You are offered two algorithms, each of which you can have four choices
of room size, four choices of reverb time, and two options for
If you're unfamiliar with those terms, read this comprehensive Digital
Reverb Explained. Like I said, you don't buy a PCM-60 for
flexibility. The pushbuttons are not momentary, they are
latching. That means I don't have to re-configure each reverb
between gigs, it is ready at power up. The other reason is I had
space available for both in the surplus rack. And as I later
learned, changing the configuration on a PCM-60 results in slight
audible "blips" in your output.
When my two units arrived, I put them through the paces and was
satisfied that I made the right decision. Despite the stereo
output jacks, I can detect zero stereo placement. Lexicon
or diminished the stereo processing so that the PCM-60 would not
compete with the larger more
expensive units like the 200 or 224X or 480L. Lexicon offered an
upgrade for the PCM-60 in that plate reverb was replaced with inverse
reverb, and one of my units had that upgrade intact. I could see
a future use for my studio or off-site recording so I designed a
"normalled" I/O panel which
is defaulted for playing out, but I have the option to use either
PCM-60 for studio use for those times I do not need a stereo reverb but
want that classic Lexicon sound.
A 1/4" input can be used with unbalanced or TRS balanced systems, with
left/right outputs unbalanced only. The input and output buffers
have a switch
for 0dB gain
for +4dBu operation or 20dB gain for low level instruments such as
guitars. The BYPASS switch does a true hardware bypass from input
to output. The LED meters show input level, 0dB indicates
clipping. One feature I plan on exploiting is the loop
sent/return jacks - I plan on adding a Korg SDD-3300
which is an
extremely flexible triple digital delay with three independent inputs
and outputs. The send/return is to be routed to one set of
input/output on the 3300, which opens up options like predelay which is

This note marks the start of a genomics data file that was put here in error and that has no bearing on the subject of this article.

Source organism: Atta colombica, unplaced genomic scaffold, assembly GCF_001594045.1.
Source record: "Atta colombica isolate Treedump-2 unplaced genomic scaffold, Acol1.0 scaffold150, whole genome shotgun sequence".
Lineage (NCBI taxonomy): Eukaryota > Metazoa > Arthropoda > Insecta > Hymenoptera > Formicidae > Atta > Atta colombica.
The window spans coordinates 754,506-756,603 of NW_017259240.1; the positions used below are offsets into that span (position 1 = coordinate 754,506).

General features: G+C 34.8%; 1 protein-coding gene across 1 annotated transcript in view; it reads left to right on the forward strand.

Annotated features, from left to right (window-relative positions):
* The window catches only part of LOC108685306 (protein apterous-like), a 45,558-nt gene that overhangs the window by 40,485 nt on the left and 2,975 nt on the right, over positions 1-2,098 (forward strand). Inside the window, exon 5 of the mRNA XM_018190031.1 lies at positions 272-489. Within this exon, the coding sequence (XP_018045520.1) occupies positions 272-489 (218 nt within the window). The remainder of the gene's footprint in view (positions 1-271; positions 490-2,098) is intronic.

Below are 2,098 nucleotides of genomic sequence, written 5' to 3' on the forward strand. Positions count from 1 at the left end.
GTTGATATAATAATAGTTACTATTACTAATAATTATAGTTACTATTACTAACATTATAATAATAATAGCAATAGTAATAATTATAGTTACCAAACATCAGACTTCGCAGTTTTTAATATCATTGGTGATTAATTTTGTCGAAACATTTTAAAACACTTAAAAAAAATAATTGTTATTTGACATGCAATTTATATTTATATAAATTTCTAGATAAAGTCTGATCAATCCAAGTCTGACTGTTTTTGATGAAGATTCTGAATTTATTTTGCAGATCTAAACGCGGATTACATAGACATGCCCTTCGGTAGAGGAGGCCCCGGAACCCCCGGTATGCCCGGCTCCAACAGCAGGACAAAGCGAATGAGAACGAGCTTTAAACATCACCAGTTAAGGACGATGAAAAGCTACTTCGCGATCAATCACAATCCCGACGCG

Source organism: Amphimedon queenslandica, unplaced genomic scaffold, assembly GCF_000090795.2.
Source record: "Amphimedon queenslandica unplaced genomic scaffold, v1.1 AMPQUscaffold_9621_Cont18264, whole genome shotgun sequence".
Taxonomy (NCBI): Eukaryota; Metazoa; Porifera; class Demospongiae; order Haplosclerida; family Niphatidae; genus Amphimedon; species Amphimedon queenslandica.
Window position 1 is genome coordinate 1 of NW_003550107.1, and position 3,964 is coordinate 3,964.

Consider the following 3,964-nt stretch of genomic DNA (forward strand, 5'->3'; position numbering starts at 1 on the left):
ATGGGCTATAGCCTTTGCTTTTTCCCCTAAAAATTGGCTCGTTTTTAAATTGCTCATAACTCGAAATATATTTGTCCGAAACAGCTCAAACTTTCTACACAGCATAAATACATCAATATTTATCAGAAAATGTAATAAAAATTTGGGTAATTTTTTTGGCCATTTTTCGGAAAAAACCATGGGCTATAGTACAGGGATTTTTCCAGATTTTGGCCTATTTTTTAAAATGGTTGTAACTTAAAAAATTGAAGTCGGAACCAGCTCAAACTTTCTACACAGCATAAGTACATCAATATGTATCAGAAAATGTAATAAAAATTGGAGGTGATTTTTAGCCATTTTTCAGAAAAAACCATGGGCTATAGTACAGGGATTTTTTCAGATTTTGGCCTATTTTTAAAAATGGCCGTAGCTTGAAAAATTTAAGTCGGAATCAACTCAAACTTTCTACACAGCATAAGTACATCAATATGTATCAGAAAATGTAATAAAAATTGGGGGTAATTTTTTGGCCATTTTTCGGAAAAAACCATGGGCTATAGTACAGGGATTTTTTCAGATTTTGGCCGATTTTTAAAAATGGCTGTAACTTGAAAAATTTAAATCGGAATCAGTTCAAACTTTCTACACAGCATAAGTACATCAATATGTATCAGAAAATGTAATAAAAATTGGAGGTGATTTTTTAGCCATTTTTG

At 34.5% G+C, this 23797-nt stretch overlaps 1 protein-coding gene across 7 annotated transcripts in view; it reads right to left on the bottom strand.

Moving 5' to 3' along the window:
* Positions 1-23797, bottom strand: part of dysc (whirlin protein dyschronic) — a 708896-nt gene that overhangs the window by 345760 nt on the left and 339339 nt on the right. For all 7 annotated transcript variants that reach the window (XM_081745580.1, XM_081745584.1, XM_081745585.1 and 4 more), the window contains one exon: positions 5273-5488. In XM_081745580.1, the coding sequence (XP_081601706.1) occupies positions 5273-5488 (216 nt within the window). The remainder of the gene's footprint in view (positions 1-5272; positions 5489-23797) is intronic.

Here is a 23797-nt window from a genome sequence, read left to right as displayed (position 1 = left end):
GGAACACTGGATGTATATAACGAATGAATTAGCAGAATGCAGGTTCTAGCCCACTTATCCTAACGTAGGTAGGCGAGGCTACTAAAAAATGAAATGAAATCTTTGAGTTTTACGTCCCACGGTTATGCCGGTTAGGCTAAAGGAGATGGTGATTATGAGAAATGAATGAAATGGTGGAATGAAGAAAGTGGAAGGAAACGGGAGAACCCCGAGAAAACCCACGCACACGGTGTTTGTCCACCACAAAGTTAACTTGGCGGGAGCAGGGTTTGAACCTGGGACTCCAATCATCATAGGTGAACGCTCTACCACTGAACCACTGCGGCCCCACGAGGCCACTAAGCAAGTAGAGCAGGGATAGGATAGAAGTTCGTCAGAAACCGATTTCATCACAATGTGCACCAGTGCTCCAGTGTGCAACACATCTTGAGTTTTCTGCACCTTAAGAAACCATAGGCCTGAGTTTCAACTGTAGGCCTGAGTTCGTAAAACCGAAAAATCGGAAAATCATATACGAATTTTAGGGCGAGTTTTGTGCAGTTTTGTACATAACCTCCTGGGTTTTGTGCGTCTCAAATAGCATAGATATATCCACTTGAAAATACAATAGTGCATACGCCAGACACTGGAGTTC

essential for plate reverbs with brass sounds. Since the 3300 has
a nice matrix routing system, I am not tied to using a delay unit
solely for predelay and can route send right back to return while
freeing all three delays for complex processing, including the other
two inputs which will be assigned to analog synthesizers as needed for
gigs. Again, the I/O panel will "normal" the 3300 where I want
for live performance, with option to use standalone in studio.
The SIZE and REVERB TIME settings interact with each other.
Reverb times vary from 0.2 seconds to 4.5 seconds, and predelays are
pre-configured as part of the SIZE setting. Not a lot of
but there is enough variety to satisfy most bread-n-butter needs - like
piano, brass, strings, guitar, vocals which this unit was targeted
The CONTOUR switches change the frequency response of the algorithm,
with BASS or TREBLE options. TREBLE is good when certain sounds
(brass, struck percussion) make the reverb sound too
"metallic". Three pots - INPUT, MIX, OUTPUT LEVEL - round out
this simple device. If your unit has the INVERSE ROOM upgrade,
the reverb becomes gated. SIZE configures the gate time, REVERB
TIME configures the slope of the reverb tail. You get two slopes
for natural decay, they are unique from the room algorithm.
Another slope makes the reverb not decay at all (but is gated off), and
the last gives you a reverse reverb. They are effective for
percussion. The PCM-60 reverb has an upper high frequency
response of 10Khz while its big brothers stretch to 15Khz. Most
natural reverbs seldom exceed 10Khz anyway.
Since the PCM-60 has no user storage, then no battery is needed to
backup power to user patches stored in RAM when the power is turned
off. Batteries often have a limited life of 20-30 years so that
is one nuisance I don't have to deal with on the road. The
owner's manual is easy to find on the 'net.
Can the PCM-60 be replicated in software reverbs? Since the
PCM-60 is linear time invariant you could use modern convolution
techniques to analyze an impulse response of the PCM-60, and it should
- theoretically - sound the same as the PCM-60. You would need impulse
responses for every button combination of the PCM-60 to cover all the
functionality of the unit.
If you want good natural reverb that is compact and quick to configure,
it's hard to go wrong with the PCM-60. If you want more
flexibility in tweaking the reverb, more algorithms, unnatural sounds,
stereo processing - plenty of better options out there.